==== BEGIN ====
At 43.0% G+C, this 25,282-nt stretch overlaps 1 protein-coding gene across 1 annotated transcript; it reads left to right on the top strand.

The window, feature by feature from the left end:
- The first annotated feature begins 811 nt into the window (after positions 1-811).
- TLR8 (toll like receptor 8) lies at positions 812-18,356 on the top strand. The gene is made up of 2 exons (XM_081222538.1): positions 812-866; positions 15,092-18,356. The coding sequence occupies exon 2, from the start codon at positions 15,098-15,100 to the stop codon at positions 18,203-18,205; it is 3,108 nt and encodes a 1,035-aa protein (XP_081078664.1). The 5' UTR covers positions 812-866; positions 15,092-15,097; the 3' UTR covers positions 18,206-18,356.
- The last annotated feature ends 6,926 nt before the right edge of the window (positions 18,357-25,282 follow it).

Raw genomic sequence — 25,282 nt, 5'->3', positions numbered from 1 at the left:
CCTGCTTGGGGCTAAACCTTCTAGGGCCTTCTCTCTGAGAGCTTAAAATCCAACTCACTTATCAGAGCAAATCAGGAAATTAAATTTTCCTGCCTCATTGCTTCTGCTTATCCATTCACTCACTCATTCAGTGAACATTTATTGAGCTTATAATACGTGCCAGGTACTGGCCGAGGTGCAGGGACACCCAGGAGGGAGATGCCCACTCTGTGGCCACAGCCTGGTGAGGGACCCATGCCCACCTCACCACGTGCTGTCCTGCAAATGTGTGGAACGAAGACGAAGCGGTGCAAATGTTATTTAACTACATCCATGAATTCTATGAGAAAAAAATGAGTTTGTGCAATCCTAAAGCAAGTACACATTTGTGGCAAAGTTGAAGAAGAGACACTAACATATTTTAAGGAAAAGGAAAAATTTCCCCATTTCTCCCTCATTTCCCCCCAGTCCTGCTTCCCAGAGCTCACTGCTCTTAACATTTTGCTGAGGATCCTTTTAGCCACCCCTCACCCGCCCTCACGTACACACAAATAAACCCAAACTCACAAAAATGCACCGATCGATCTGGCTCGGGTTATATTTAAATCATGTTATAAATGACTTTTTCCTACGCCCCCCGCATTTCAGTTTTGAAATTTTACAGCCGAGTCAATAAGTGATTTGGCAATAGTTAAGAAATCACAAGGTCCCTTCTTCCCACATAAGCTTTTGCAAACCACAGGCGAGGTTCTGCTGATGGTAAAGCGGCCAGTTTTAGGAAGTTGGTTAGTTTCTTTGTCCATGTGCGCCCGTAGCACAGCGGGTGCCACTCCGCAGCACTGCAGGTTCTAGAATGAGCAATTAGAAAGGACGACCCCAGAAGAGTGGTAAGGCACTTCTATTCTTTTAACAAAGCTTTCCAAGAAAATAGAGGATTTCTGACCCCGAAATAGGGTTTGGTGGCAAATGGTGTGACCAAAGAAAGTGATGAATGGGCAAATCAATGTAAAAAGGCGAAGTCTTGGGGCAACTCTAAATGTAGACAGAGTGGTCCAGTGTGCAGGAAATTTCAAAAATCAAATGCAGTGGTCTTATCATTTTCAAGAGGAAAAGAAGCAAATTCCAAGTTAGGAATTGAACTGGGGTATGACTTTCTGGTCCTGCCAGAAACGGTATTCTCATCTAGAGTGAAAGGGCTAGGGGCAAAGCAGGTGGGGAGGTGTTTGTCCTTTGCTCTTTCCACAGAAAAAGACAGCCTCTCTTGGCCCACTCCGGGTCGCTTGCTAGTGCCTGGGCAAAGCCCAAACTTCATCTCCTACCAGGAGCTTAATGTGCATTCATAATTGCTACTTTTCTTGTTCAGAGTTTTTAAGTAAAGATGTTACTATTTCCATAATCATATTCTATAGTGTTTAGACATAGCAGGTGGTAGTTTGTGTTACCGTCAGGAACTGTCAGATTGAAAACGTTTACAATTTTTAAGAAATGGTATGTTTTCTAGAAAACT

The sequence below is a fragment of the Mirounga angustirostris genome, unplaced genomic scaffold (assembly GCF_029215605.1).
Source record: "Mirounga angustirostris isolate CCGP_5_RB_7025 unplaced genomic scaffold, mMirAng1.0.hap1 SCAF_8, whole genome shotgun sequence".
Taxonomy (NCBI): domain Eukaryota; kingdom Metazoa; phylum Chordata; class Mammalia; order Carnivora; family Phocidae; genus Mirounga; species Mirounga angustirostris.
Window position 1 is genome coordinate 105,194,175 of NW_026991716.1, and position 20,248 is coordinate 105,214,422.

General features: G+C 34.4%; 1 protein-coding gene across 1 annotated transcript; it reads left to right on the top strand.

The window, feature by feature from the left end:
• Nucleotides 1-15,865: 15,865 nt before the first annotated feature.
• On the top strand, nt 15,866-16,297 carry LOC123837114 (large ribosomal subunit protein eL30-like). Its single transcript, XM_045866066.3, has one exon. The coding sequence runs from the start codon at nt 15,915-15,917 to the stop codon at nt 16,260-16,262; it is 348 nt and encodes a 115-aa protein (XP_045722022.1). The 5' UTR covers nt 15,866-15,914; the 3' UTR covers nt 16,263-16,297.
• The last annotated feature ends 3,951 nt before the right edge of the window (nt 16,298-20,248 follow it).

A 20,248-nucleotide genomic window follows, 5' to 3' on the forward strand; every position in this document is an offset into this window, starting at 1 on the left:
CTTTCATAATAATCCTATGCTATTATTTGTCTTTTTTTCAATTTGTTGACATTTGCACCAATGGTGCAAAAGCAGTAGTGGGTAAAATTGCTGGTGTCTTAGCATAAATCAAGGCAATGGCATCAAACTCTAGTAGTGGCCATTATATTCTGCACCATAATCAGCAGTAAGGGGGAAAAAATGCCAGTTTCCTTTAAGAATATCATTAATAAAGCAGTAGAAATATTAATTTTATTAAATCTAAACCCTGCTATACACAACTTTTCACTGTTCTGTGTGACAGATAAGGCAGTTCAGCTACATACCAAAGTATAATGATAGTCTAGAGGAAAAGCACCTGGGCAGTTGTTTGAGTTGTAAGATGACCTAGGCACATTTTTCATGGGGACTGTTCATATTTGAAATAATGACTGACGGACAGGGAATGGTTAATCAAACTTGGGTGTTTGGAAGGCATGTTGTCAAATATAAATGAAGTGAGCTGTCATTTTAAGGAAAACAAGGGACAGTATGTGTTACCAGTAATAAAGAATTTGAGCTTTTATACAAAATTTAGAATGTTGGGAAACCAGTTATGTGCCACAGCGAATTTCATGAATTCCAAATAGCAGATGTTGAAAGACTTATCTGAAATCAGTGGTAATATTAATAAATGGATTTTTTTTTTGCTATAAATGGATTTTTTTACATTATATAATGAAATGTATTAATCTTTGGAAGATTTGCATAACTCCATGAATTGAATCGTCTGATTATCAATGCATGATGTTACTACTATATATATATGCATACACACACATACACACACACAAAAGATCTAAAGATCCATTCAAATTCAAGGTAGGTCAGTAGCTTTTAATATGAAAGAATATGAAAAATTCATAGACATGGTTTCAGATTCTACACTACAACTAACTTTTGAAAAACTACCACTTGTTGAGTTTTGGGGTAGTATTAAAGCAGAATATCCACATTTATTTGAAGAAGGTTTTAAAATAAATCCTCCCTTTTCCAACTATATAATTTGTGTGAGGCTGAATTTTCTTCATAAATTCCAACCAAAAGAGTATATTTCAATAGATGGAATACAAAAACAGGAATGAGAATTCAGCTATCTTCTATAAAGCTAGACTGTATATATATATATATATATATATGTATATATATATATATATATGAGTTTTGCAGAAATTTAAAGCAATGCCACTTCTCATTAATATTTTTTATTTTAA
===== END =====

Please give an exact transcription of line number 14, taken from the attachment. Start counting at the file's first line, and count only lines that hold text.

• Nucleotides 1-15,865: 15,865 nt before the first annotated feature.